Logistics: Several Servrons For Somalia

Archives

February 11, 2009: The U.S. Navy has assigned one of its T-AKE supply ships to serve as a floating prison, helicopter base and, presumably, supply source for the anti-piracy Task Force 151 operating off northern Somalia. The USNS Lewis and Clark has had its crew reduced from 158 to 118, and accommodations for 26 prisoners were improvised. Any captured pirates will be turned over to Kenya, which has agreed to prosecute them.

Each T-AKE ship costs about half a billion dollars. The ships are built mostly to commercial standards, which keeps costs down, and speeds up construction. Currently, six are in service and eight are on order. The fourteen T-AKEs will replace 16 existing supply (separate ammo, cargo and fuel) ships that are reaching the end of their 35 year service life this year. The T-AKE is a 41,000 ton (displacement) ship that is 689 feet long and move along at 32 kilometers an hour. The basic crew consists of 99 civilians and eleven military personnel. There are berths for 209 people on the ship. The ship can carry 7,000 tons of cargo and 2,380 tons of fuel (nearly a million gallons). Two helicopters (CH-46 or MH-60) can be carried. The first ship of the class is the "Lewis and Clark."

The T-AKE is the grandchild of the Servron. Developed out of necessity during World War II, because of a lack of sufficient forward bases in the vast Pacific. There, the service squadrons (Servron) became a permanent fixture in the U.S. Navy. U.S. Navy ships still sometimes stay at sea for up to six months at a time, being resupplied at sea by a Servron. New technologies were developed to support the effective use of the seagoing supply service. Few other navies have been able to match this capability, mainly because of the expense of the Servron ships and the training required to do at sea replenishment. When a Servron is not available, ships must return to port for fuel and other supplies. Off Somalia, several nations have sent supply ships to keep their warships serviced while conducting anti-piracy patrols. In some cases, local shipping firms are contracted to bring supplies out to the warships. Passing the supplies while underway can be tricky, and those navies that practice this a lot (like the U.S. Navy) can do it most quickly and efficiently. The World War II Servrons also provided special services, similar to the T-AKE acting as a prison ship.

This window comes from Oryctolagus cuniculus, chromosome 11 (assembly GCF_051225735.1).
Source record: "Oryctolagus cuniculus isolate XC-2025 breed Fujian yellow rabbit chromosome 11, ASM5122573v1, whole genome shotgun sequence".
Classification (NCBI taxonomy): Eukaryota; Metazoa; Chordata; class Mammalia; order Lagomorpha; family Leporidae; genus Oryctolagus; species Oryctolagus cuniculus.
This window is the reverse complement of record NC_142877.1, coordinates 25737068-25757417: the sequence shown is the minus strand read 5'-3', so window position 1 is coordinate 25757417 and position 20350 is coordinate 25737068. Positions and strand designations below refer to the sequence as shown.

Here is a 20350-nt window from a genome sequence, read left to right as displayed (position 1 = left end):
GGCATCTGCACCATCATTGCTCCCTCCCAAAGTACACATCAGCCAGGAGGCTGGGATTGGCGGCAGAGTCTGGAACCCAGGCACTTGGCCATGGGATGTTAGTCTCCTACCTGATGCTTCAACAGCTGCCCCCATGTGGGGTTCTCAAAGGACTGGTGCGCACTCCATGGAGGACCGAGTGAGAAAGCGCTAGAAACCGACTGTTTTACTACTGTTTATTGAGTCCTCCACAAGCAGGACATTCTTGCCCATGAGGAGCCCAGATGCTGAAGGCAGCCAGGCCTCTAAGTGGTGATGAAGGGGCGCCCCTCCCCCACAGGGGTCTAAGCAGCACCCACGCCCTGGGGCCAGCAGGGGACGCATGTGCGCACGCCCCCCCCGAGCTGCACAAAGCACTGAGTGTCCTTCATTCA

Article Archive

Logistics: Current 2018 2017 2016 2015 2014 2013 2012 2011 2010 2009 2008 2007 2006 2005 2004 2003 2002 2001 2000 1999 


X

ad
0
20

Help Keep Us Soaring

We need your help! Our subscription base has slowly been dwindling. We need your help in reversing that trend. We would like to add 20 new subscribers this month.

Each month we count on your subscriptions or contributions. You can support us in the following ways:

  1. Make sure you spread the word about us. Two ways to do that are to like us on Facebook and follow us on Twitter.
  2. Subscribe to our daily newsletter. We’ll send the news to your email box, and you don’t have to come to the site unless you want to read columns or see photos.
  3. You can contribute to the health of StrategyPage. A contribution is not a donation that you can deduct at tax time, but a form of crowdfunding. We store none of your information when you contribute..
Subscribe   Contribute   Close